Small Business Innovation Research (SBIR)
Translation and Dissemination of Simulator for Novice Drivers
Application/Grant Number: 1 R43 CE001492–01
Principal Investigator: ALLEN, R. WADE
SYSTEMS TECHNOLOGY, INC.
13766 S Hawthorne Blvd
Hawthorne, CA 90250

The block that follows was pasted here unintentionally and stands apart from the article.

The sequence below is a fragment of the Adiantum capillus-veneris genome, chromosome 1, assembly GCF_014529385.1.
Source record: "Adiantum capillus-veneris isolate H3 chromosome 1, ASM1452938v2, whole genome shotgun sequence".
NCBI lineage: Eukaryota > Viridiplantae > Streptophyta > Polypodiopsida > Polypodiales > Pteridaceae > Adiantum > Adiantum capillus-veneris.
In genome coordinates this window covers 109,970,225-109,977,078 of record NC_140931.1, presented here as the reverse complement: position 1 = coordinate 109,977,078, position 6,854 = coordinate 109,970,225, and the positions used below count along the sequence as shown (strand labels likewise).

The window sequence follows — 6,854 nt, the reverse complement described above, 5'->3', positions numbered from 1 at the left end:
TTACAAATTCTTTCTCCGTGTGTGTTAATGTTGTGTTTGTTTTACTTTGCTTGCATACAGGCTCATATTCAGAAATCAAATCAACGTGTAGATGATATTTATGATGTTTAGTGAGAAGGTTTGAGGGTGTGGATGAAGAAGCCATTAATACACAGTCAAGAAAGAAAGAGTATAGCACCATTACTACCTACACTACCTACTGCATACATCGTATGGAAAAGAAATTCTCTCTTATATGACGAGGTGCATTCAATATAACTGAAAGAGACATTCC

Traffic accidents are the leading cause of teenage injury and death. This proposal describes a project to translate and disseminate a computer based instructional system developed for driver education that has been shown to reduce the teenage accident rate. The computer based instructional system includes: 1) traditional driver education material; 2) an assessment tool for categorizing a student's risk taking tendencies; 3) components to form and shape the student's attitude about driving safety; 4) a desk top driving simulation to teach critical perceptual, psychomotor and cognitive driving skills. The driving simulation component has already been shown to improve driving skills and reduce accidents in a project sponsored by the CDC. The risk taking element is a Driver Behavior Assessment Tool (DBAT) that has been empirically validated with young military recruits to be predictive of an individual's propensity to be involved in an automobile crash and is used to pro- duce customized training intervention with various multimedia presentations. The implementation of this computer based driver education instructional system includes a software platform designed to simplify the presentation of multimedia course materials and the DBAT and integrate them with the computer simulation. The software platform can launch various multimedia materials (e.g. Power Point, video) and also launch the driving simulation with specific contextually based scenarios that will address particular instructional issues (e.g. speed control, traffic, hazards, situation awareness, etc.). The platform will also present knowledge quizzes, and provide remedial instruction until the student achieves an acceptable score for graduation. The driving simulation scenarios include a range of typical elements (roadway geometry, roadside elements, traffic control devices, traffic and pedestrians), and hazards that are controlled in time and space to require acceptable driver response times for successful completion. The objective of this Phase I SBIR project is to integrate the computer based instructional system including the DBAT and field test it in current high school driver education program. The computer simulation has been used in this program previously, and the instructor has had success in its application with good acceptance by the students. Driving skills and attitudes will be assessed at the beginning and end of the computer based driver education instructional course. PUBLIC HEALTH RELEVANCE: Teen driver accident rates are significantly higher that those of mature drivers. This project proposes to integrate traditional driver education material with a desktop driving simulation and attitude forming and shaping methods intended to produce teen drivers with high-quality skills and attitudes consistent with safe driving behavior. If effective, this approach could reduce teen driver accidents, and produce a low cost computer based driver education system capable of training teen drivers with minimal supervision.